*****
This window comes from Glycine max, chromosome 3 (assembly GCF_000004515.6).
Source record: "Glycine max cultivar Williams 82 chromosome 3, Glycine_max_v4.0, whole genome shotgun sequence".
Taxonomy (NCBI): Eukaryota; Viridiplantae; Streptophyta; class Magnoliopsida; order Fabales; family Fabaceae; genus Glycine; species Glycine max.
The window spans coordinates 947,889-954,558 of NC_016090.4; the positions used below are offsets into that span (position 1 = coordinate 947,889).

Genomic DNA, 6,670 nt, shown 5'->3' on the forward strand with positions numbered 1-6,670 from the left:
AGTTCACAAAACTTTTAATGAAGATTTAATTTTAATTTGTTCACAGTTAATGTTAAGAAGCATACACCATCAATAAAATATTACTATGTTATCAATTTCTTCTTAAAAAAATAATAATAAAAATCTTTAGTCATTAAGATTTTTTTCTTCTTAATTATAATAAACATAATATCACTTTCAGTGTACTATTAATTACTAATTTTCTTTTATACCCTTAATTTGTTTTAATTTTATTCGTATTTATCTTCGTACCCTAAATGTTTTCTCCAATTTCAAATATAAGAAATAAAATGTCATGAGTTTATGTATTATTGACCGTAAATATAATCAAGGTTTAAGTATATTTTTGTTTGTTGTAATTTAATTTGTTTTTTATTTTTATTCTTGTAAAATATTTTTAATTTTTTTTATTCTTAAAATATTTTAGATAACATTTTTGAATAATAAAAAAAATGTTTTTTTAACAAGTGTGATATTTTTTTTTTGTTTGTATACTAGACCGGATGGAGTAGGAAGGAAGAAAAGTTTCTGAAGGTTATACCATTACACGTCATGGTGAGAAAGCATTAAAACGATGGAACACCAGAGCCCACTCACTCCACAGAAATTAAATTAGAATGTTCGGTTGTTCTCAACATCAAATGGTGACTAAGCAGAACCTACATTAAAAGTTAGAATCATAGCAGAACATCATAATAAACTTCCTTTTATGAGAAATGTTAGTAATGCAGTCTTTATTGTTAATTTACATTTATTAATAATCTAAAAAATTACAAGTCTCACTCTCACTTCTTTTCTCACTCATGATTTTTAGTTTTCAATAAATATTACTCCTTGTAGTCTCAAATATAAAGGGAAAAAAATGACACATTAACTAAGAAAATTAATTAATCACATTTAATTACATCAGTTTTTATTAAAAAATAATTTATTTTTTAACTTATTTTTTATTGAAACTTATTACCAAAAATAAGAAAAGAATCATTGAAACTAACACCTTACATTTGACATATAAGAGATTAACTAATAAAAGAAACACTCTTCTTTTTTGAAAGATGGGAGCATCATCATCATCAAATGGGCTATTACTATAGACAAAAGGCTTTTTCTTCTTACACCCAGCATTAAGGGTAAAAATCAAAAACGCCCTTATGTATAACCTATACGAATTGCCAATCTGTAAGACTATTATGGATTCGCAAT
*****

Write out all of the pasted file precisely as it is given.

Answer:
This window comes from Glycine max, chromosome 3 (assembly GCF_000004515.6).
Source record: "Glycine max cultivar Williams 82 chromosome 3, Glycine_max_v4.0, whole genome shotgun sequence".
Taxonomy (NCBI): Eukaryota; Viridiplantae; Streptophyta; class Magnoliopsida; order Fabales; family Fabaceae; genus Glycine; species Glycine max.
The window spans coordinates 947,889-954,558 of NC_016090.4; the positions used below are offsets into that span (position 1 = coordinate 947,889).

Genomic DNA, 6,670 nt, shown 5'->3' on the forward strand with positions numbered 1-6,670 from the left:
AGTTCACAAAACTTTTAATGAAGATTTAATTTTAATTTGTTCACAGTTAATGTTAAGAAGCATACACCATCAATAAAATATTACTATGTTATCAATTTCTTCTTAAAAAAATAATAATAAAAATCTTTAGTCATTAAGATTTTTTTCTTCTTAATTATAATAAACATAATATCACTTTCAGTGTACTATTAATTACTAATTTTCTTTTATACCCTTAATTTGTTTTAATTTTATTCGTATTTATCTTCGTACCCTAAATGTTTTCTCCAATTTCAAATATAAGAAATAAAATGTCATGAGTTTATGTATTATTGACCGTAAATATAATCAAGGTTTAAGTATATTTTTGTTTGTTGTAATTTAATTTGTTTTTTATTTTTATTCTTGTAAAATATTTTTAATTTTTTTTATTCTTAAAATATTTTAGATAACATTTTTGAATAATAAAAAAAATGTTTTTTTAACAAGTGTGATATTTTTTTTTTGTTTGTATACTAGACCGGATGGAGTAGGAAGGAAGAAAAGTTTCTGAAGGTTATACCATTACACGTCATGGTGAGAAAGCATTAAAACGATGGAACACCAGAGCCCACTCACTCCACAGAAATTAAATTAGAATGTTCGGTTGTTCTCAACATCAAATGGTGACTAAGCAGAACCTACATTAAAAGTTAGAATCATAGCAGAACATCATAATAAACTTCCTTTTATGAGAAATGTTAGTAATGCAGTCTTTATTGTTAATTTACATTTATTAATAATCTAAAAAATTACAAGTCTCACTCTCACTTCTTTTCTCACTCATGATTTTTAGTTTTCAATAAATATTACTCCTTGTAGTCTCAAATATAAAGGGAAAAAAATGACACATTAACTAAGAAAATTAATTAATCACATTTAATTACATCAGTTTTTATTAAAAAATAATTTATTTTTTAACTTATTTTTTATTGAAACTTATTACCAAAAATAAGAAAAGAATCATTGAAACTAACACCTTACATTTGACATATAAGAGATTAACTAATAAAAGAAACACTCTTCTTTTTTGAAAGATGGGAGCATCATCATCATCAAATGGGCTATTACTATAGACAAAAGGCTTTTTCTTCTTACACCCAGCATTAAGGGTAAAAATCAAAAACGCCCTTATGTATAACCTATACGAATTGCCAATCTGTAAGACTATTATGGATTCGCAAT